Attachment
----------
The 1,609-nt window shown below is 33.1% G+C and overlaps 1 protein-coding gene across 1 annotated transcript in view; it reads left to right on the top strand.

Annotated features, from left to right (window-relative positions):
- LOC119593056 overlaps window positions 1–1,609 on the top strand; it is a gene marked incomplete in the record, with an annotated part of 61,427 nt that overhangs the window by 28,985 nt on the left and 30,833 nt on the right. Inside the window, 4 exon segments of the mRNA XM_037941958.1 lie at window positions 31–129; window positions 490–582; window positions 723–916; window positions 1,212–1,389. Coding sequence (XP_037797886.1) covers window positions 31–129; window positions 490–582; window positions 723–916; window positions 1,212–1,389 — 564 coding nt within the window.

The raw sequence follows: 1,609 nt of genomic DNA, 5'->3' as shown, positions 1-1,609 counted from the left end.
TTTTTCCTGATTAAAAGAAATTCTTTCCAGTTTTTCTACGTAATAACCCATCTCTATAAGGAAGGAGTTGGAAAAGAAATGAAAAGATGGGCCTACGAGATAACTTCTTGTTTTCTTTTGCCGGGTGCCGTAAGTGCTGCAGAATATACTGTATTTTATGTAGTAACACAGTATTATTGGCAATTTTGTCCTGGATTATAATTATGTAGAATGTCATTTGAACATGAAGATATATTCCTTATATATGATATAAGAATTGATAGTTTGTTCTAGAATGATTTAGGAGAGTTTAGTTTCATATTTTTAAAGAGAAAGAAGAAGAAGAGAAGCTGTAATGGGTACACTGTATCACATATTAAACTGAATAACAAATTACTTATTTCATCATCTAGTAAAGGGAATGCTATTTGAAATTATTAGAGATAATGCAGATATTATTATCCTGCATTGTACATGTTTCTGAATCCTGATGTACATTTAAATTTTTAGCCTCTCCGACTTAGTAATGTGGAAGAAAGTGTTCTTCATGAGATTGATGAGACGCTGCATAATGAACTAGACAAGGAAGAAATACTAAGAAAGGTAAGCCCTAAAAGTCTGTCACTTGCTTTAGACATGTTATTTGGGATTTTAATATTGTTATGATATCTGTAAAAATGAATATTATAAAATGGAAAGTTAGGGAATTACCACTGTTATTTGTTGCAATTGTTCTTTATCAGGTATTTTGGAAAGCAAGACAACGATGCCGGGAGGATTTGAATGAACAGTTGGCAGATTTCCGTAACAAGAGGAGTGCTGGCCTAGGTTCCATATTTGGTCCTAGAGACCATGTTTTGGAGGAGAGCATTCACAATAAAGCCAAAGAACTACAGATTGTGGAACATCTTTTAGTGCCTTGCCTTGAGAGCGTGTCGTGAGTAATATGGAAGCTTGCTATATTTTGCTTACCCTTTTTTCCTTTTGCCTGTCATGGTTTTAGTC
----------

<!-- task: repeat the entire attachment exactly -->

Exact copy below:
The 1,609-nt window shown below is 33.1% G+C and overlaps 1 protein-coding gene across 1 annotated transcript in view; it reads left to right on the top strand.

Annotated features, from left to right (window-relative positions):
- LOC119593056 overlaps window positions 1–1,609 on the top strand; it is a gene marked incomplete in the record, with an annotated part of 61,427 nt that overhangs the window by 28,985 nt on the left and 30,833 nt on the right. Inside the window, 4 exon segments of the mRNA XM_037941958.1 lie at window positions 31–129; window positions 490–582; window positions 723–916; window positions 1,212–1,389. Coding sequence (XP_037797886.1) covers window positions 31–129; window positions 490–582; window positions 723–916; window positions 1,212–1,389 — 564 coding nt within the window.

The raw sequence follows: 1,609 nt of genomic DNA, 5'->3' as shown, positions 1-1,609 counted from the left end.
TTTTTCCTGATTAAAAGAAATTCTTTCCAGTTTTTCTACGTAATAACCCATCTCTATAAGGAAGGAGTTGGAAAAGAAATGAAAAGATGGGCCTACGAGATAACTTCTTGTTTTCTTTTGCCGGGTGCCGTAAGTGCTGCAGAATATACTGTATTTTATGTAGTAACACAGTATTATTGGCAATTTTGTCCTGGATTATAATTATGTAGAATGTCATTTGAACATGAAGATATATTCCTTATATATGATATAAGAATTGATAGTTTGTTCTAGAATGATTTAGGAGAGTTTAGTTTCATATTTTTAAAGAGAAAGAAGAAGAAGAGAAGCTGTAATGGGTACACTGTATCACATATTAAACTGAATAACAAATTACTTATTTCATCATCTAGTAAAGGGAATGCTATTTGAAATTATTAGAGATAATGCAGATATTATTATCCTGCATTGTACATGTTTCTGAATCCTGATGTACATTTAAATTTTTAGCCTCTCCGACTTAGTAATGTGGAAGAAAGTGTTCTTCATGAGATTGATGAGACGCTGCATAATGAACTAGACAAGGAAGAAATACTAAGAAAGGTAAGCCCTAAAAGTCTGTCACTTGCTTTAGACATGTTATTTGGGATTTTAATATTGTTATGATATCTGTAAAAATGAATATTATAAAATGGAAAGTTAGGGAATTACCACTGTTATTTGTTGCAATTGTTCTTTATCAGGTATTTTGGAAAGCAAGACAACGATGCCGGGAGGATTTGAATGAACAGTTGGCAGATTTCCGTAACAAGAGGAGTGCTGGCCTAGGTTCCATATTTGGTCCTAGAGACCATGTTTTGGAGGAGAGCATTCACAATAAAGCCAAAGAACTACAGATTGTGGAACATCTTTTAGTGCCTTGCCTTGAGAGCGTGTCGTGAGTAATATGGAAGCTTGCTATATTTTGCTTACCCTTTTTTCCTTTTGCCTGTCATGGTTTTAGTC